Now let's drag an Image block into the right column of our header. Once the block is dropped the Image Manager modal will pop up.
You can start uploading an image from your computer by clicking on the Upload button.
Now just double-click on the image you like, to select it and close the modal, then you will see it in the canvas. If you need to change the image you can always double-click on that block to reopen the Image Manager.
The image will try, automatically, to fill the available width of the element containing the image but you can always resize it by using resize handlers.
We can drop a Link anywhere in a cell. When you select a Link, on the right sidebar, you can see all the available options under Settings
Title - Is a name for the link that only appears in certain audio accesible devices for the hearing impaired
Href - Is the URL you want to link
Target - It would be the window in which the link would open, it could be the same window the link is or another one.
The Link component doesn't accept any other element than text inside it, but if you need to apply a link on anything else (eg. an image) you can use the Link Block which allows you to have the same options of the Link but with the possibility to drop anything else inside it
The top navbar contains a logo and links.
Usually, it might be not easy to move around things into small blocks, so remember, in that case, it's much easier to move things in the Layers panel (right sidebar)
A lot nested grids might create too much white space around the content, so remember you can adjust it by changing their relative margins/paddings under the Dimension properties
By using some block you might have noticed how the Style Manager changes its properties based on the currently selected block (eg. grid-related properties under Layout category). So, each block can have its own set of properties to style in order to avoid the user let break the layout with some incompatibility.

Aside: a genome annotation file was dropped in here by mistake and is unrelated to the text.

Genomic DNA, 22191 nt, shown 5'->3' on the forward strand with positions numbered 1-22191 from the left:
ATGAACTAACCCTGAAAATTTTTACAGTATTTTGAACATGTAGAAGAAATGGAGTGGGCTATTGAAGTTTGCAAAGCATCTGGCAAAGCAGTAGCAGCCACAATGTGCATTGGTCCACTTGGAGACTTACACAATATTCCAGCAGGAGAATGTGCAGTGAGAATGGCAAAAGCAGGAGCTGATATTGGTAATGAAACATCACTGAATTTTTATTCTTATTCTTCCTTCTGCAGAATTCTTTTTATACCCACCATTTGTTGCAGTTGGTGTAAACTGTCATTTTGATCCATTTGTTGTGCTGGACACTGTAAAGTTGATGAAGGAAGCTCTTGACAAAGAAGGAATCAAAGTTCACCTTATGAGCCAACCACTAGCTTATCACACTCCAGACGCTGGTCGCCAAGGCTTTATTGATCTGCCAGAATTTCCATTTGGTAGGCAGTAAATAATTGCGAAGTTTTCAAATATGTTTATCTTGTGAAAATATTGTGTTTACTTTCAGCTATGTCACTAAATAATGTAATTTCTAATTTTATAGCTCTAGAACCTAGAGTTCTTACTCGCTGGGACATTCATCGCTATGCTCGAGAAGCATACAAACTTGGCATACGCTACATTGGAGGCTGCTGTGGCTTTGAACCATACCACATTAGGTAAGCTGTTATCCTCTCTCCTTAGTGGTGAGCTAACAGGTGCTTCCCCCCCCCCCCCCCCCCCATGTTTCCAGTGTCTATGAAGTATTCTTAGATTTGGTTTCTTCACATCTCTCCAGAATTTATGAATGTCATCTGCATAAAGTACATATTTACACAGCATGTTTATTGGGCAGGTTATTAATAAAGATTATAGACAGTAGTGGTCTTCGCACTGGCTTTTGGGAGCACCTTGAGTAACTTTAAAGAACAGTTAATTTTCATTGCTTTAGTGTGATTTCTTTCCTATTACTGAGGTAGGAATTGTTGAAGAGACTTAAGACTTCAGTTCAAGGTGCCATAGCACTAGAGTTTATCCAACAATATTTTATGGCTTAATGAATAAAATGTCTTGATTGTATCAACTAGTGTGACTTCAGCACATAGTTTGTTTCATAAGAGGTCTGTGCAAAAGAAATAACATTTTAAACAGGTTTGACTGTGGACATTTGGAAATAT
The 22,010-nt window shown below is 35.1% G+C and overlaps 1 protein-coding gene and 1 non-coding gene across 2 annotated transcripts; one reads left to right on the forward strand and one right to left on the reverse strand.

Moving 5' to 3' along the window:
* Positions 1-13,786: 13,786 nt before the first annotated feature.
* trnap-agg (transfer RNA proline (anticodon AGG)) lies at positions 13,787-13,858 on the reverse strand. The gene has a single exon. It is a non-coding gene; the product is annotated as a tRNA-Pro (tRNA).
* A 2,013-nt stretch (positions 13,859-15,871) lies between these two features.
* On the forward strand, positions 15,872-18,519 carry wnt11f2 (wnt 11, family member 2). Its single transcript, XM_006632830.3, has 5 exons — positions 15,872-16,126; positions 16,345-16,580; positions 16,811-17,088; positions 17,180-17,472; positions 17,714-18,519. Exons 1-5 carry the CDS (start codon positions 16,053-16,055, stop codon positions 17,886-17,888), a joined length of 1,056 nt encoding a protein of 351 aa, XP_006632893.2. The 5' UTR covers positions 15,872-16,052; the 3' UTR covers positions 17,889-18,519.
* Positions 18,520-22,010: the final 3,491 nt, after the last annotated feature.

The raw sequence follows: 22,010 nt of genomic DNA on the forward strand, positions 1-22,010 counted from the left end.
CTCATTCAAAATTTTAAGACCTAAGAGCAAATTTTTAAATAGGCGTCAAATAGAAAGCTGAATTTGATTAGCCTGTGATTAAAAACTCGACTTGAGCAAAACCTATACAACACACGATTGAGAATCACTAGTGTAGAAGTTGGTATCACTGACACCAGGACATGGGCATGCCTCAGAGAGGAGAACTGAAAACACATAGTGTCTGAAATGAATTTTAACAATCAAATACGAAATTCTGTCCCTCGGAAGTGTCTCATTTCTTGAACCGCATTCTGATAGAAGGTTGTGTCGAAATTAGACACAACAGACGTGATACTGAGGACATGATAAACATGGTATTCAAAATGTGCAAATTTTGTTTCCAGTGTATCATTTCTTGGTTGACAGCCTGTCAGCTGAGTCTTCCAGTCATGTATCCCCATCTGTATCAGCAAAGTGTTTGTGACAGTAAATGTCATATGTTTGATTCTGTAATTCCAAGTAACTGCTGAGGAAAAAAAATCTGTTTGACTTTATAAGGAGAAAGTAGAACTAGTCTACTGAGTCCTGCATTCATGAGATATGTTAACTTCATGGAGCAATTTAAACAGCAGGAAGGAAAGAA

Almost all the blocks have this set of styling categories
but there are some particular cases where this set might differ (eg. the Body block has only Background)
The State category you see above the classes is a bit a different category and its main purpose is to change some behavior of the block.
To change the background color, select the main section and change its Fill color (under Background) to the hexadecimal value you need ( eg. #FFFFF). To change Font color select the text block go under Typography and update its Font color with the same value.
By default, blocks are all made with the responsive design in mind, so most of them adapt automatically to the screen size change, but as it also allows a high level of layout customization some manual changes are still required for each type of device. So, keep in mind to check your design frequently.
On the topbar at the top left you can find the buttons to select the view for each device: desktop, tablet and mobile
You can find the Class viewer in the right sidebar of the editor, right above the Style Manager properties
This panel will show you all the classes assigned to the selected block (with multiple selections it will show all the common classes between selected blocks). There is also a dropdown with States (we will see them later) and the "+" (Plus) button for adding classes to selected blocks.
You can edit by double-clicking on the name or remove it by clicking its "x" button.
Keep in mind that when you update style properties of a block containing classes it will updato all the block with that class applied.
Once the design of the page is finished we can finally publish it online. Save your page and close the editing window.
Click on the green Publish button at the top right. Put a name for your page and click publish. At this point your page is already published and available for viewing at the web publicly.